Aspirational Distances

Exploring the differences in career aspirations between generations.


Graphic by Sonia Verma

Minjae Kang

When art teacher Brian Chow was young, he had many dream jobs, one of them being playing music. While he was interested in the idea of making his own songs, he explains that one of his two older brothers gave him a “reality check” by saying that it is difficult for musicians to make a living. Although this was the first instance in which he experienced such feedback from others, in high school, Chow also experienced several minor conflicts with his parents when exploring a variety of different career paths.  

“I remember there was a retail merchandising program where you get some work experience [but to get there], I had to drive all the way up to Westgate Mall, but I didn’t live near [there],” Chow said. “That meant I needed to get my driver’s license, but my parents said I [couldn’t] get one until [I was] 17. I felt a little discouraged by that because my parents told me to go find something I could do, and [when] I did, they threw up this roadblock.”

Sophomore Anushka Kumaran believes that academic and career interests also affect the relationships that students at MVHS have with their parents. She shares that her current academic interests lie in biology, and because her parents also enjoyed STEM subjects during their time at school, they are supportive of her interest. 

Similar to Kumaran, sophomore Reema Karvir shares that she is interested in STEM subjects such as data science and chemistry, and plans on majoring in one of those subjects, as well as receiving a minor in business. She explains that because her dad’s career is business related and her mom works in the field of technology, her upbringing had a large influence on her academic choices.

Kumaran agrees that her parents also had a prominent influence on her current interests, yet mentions that she is still working to develop her own interests as well.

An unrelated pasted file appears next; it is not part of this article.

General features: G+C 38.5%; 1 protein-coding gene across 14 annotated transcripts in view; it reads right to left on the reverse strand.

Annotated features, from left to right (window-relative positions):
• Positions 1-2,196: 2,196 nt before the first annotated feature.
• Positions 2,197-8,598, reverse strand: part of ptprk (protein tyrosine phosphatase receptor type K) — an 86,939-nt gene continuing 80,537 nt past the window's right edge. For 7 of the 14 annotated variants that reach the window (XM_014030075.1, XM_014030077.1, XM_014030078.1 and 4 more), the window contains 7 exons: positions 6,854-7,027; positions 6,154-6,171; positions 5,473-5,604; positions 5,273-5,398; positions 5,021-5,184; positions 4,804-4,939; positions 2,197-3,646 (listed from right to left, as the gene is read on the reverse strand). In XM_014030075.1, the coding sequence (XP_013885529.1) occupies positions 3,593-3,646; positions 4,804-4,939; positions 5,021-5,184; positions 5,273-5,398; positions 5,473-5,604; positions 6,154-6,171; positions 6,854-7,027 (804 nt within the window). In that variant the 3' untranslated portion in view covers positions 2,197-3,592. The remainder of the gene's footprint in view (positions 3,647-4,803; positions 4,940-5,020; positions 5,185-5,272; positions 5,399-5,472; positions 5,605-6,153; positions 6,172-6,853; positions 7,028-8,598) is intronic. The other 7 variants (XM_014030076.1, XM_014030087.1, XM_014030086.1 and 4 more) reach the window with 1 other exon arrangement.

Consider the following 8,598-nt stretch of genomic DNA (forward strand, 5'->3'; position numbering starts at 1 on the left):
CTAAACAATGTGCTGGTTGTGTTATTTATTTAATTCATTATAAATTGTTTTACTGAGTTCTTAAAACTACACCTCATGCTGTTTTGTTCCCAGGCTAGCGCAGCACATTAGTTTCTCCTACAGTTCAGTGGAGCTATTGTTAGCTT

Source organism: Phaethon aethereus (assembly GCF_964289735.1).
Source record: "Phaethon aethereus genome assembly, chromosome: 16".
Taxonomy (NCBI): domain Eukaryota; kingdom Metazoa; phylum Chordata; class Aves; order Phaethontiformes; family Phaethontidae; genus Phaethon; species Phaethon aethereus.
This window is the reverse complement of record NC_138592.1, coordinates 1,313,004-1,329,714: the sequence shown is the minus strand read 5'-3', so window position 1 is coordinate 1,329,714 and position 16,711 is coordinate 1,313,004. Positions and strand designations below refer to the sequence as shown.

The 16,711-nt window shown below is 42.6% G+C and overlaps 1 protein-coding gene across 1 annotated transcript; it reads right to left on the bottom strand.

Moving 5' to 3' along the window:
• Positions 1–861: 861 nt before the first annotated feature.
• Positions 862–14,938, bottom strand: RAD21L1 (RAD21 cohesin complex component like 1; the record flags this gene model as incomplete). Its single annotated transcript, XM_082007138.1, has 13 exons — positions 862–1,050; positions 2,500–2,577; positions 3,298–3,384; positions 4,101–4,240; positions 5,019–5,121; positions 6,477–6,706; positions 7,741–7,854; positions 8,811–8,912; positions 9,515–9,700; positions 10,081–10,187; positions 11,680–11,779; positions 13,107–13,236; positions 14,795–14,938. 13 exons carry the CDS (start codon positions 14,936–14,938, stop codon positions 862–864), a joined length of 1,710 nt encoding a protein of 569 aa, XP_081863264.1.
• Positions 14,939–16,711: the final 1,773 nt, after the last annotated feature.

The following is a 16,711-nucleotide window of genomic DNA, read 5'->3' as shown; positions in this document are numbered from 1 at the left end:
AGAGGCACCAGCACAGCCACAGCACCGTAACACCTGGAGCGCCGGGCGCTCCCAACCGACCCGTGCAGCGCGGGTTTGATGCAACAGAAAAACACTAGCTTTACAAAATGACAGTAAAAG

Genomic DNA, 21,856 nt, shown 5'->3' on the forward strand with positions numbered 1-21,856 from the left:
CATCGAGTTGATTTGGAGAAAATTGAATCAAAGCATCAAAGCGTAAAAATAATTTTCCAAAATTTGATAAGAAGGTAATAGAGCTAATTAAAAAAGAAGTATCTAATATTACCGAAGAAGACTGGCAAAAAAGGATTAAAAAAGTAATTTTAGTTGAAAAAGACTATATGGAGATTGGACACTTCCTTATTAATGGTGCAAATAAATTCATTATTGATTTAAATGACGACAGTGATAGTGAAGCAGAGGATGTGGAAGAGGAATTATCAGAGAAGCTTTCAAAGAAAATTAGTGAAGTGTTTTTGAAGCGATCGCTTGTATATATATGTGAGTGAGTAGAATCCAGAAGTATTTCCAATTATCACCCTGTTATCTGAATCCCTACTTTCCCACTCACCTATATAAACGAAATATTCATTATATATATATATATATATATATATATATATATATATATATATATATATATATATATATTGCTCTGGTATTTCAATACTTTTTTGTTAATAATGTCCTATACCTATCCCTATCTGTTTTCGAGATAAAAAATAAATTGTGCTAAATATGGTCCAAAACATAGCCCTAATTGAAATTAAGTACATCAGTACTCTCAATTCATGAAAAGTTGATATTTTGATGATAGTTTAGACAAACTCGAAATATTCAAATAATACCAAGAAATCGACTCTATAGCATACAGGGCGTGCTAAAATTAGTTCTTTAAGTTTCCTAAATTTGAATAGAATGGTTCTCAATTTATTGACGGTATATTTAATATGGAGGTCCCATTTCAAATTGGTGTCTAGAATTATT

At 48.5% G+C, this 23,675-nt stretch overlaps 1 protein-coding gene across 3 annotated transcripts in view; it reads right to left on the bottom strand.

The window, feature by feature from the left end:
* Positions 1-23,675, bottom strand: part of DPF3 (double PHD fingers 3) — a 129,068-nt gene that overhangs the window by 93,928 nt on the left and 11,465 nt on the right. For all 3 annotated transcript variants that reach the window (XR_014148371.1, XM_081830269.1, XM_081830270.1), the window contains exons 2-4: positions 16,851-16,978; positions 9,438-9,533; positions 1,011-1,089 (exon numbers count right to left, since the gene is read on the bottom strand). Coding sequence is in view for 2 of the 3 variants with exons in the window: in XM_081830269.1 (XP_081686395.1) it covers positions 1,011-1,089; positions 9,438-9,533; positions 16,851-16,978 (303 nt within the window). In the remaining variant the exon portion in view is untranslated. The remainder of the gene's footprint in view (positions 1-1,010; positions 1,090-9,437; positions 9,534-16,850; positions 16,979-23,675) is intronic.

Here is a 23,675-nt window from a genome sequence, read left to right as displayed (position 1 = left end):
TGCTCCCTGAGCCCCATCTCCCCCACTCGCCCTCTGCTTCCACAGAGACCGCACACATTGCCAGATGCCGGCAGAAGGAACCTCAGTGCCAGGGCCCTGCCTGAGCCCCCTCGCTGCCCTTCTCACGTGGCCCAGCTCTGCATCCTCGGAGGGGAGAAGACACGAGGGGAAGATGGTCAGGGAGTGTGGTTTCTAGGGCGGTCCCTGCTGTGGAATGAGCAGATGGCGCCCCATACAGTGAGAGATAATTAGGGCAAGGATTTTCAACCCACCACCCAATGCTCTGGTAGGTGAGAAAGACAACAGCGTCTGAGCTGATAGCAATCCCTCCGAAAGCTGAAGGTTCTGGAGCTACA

“My parents [were] the ones who put me in certain extracurricular activities growing up, [so] those are the things that I am interested in now,” Kumaran said. “But I’ve also tried to explore things myself in high school: I joined clubs [like] Model United Nations, which is something that  I [didn’t do] when I was young, so that’s something that I’ve learned to enjoy on my own.”

Minjae Kang

Karvir shares an experience similar to Chow’s, saying that she feels a certain degree of uncertainty towards her career goals due to her parents having differing academic expectations for her.   

“My dad wants me to go do an undergraduate at a UC and go do a master at an Ivy [league] school,” Karvir said. “I don’t know if that’s going to happen because [those are] high expectations. [On the other hand], my mom wants me to go study abroad. So they often quarrel about where I’m going to go to college, and it’s very confusing [for me]. But because their expectations are so against each other, I take [their goals] and keep them in the back of my mind and focus [more] on my own goals.”

For Kumaran, while her prominent interests lie in science, she also enjoys activities related to public speaking, such as talking and debating with others about ideas that interest her. However, contrary to her parents’ support of her STEM interests, Kumaran mentions that such support might not apply to public speaking.  

“If I choose to [major in] something like law, that wouldn’t align with my parents’ [wishes] because [those subjects] are not something that my parents are familiar with,” Kumaran said. “My parents are supportive of what I do, but they will definitely [think] that [I] should stick to STEM subjects if I bring up the idea of [majoring in public speaking].”

On the other hand, Chow shares that because his parents were more of a “you go figure it out, I’m not going to stand in your way” type of parents, he mostly had the freedom to pursue the careers he wanted. For Chow, his interest stemmed in finding a job that had a positive impact on others. While he initially worked for nonprofit organizations, a turning point for his career came during college.    

“I decided in college that [I wanted] to be more impactful by being able to talk to somebody and mentor them, to hear their dreams and encourage them,” Chow said. “So that’s [when] I decided teaching was it. My parents [were] familiar with teaching as a career, so they [asked me if] I was sure [I] wanted to [teach] because it doesn’t make a lot of money, and I said I [was] sure.”

Minjae Kang

Now, Chow states that he not only finds joy while teaching at MVHS, but also is glad that his family — especially his kids — are supportive of his job as a teacher. He says that his kids “have indicated that [they] want to be a teacher one day,” and he believes that “they see [teachers] as a highly valued, high status, important role.”

Even though students might experience conflicts with their parents due to academic or career plans, Kumaran believes that students should ultimately prioritize their own goals.

“At the end of the day, you will be the college student [studying the major],” Kumaran said. “So [I think] that [if you] choose what you want to do, and if you do well, you will eventually get good outcomes.”